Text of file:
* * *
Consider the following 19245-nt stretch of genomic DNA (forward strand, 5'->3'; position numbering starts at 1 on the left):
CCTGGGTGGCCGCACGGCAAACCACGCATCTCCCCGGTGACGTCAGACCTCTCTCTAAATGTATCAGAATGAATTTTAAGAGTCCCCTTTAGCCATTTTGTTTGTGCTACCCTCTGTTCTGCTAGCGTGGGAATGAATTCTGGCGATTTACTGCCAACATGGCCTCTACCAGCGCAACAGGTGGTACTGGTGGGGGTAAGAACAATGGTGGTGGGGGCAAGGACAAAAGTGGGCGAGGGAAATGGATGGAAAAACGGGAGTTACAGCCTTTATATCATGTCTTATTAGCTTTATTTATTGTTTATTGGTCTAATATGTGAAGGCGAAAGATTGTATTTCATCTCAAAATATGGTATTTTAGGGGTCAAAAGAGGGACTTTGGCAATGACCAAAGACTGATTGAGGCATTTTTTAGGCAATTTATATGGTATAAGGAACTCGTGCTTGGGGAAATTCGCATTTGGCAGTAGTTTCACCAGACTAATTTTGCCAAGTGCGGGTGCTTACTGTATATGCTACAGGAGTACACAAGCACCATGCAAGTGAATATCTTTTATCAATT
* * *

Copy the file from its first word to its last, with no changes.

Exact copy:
Consider the following 19245-nt stretch of genomic DNA (forward strand, 5'->3'; position numbering starts at 1 on the left):
CCTGGGTGGCCGCACGGCAAACCACGCATCTCCCCGGTGACGTCAGACCTCTCTCTAAATGTATCAGAATGAATTTTAAGAGTCCCCTTTAGCCATTTTGTTTGTGCTACCCTCTGTTCTGCTAGCGTGGGAATGAATTCTGGCGATTTACTGCCAACATGGCCTCTACCAGCGCAACAGGTGGTACTGGTGGGGGTAAGAACAATGGTGGTGGGGGCAAGGACAAAAGTGGGCGAGGGAAATGGATGGAAAAACGGGAGTTACAGCCTTTATATCATGTCTTATTAGCTTTATTTATTGTTTATTGGTCTAATATGTGAAGGCGAAAGATTGTATTTCATCTCAAAATATGGTATTTTAGGGGTCAAAAGAGGGACTTTGGCAATGACCAAAGACTGATTGAGGCATTTTTTAGGCAATTTATATGGTATAAGGAACTCGTGCTTGGGGAAATTCGCATTTGGCAGTAGTTTCACCAGACTAATTTTGCCAAGTGCGGGTGCTTACTGTATATGCTACAGGAGTACACAAGCACCATGCAAGTGAATATCTTTTATCAATT